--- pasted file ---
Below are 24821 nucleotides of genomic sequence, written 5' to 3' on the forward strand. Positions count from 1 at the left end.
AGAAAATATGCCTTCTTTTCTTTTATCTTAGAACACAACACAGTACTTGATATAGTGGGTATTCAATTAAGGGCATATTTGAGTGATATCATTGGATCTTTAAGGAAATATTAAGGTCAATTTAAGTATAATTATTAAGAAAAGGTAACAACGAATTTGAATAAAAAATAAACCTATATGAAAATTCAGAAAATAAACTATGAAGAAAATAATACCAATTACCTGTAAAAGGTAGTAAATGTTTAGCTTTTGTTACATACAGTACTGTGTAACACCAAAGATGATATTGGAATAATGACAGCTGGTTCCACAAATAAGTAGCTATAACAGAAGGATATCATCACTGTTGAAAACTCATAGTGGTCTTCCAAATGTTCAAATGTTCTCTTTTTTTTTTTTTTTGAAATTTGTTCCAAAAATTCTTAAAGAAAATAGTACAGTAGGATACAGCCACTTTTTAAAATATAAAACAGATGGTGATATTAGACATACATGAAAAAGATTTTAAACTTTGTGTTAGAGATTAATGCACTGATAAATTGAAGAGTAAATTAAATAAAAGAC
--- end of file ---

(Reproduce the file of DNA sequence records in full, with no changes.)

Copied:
Below are 24821 nucleotides of genomic sequence, written 5' to 3' on the forward strand. Positions count from 1 at the left end.
AGAAAATATGCCTTCTTTTCTTTTATCTTAGAACACAACACAGTACTTGATATAGTGGGTATTCAATTAAGGGCATATTTGAGTGATATCATTGGATCTTTAAGGAAATATTAAGGTCAATTTAAGTATAATTATTAAGAAAAGGTAACAACGAATTTGAATAAAAAATAAACCTATATGAAAATTCAGAAAATAAACTATGAAGAAAATAATACCAATTACCTGTAAAAGGTAGTAAATGTTTAGCTTTTGTTACATACAGTACTGTGTAACACCAAAGATGATATTGGAATAATGACAGCTGGTTCCACAAATAAGTAGCTATAACAGAAGGATATCATCACTGTTGAAAACTCATAGTGGTCTTCCAAATGTTCAAATGTTCTCTTTTTTTTTTTTTTTGAAATTTGTTCCAAAAATTCTTAAAGAAAATAGTACAGTAGGATACAGCCACTTTTTAAAATATAAAACAGATGGTGATATTAGACATACATGAAAAAGATTTTAAACTTTGTGTTAGAGATTAATGCACTGATAAATTGAAGAGTAAATTAAATAAAAGAC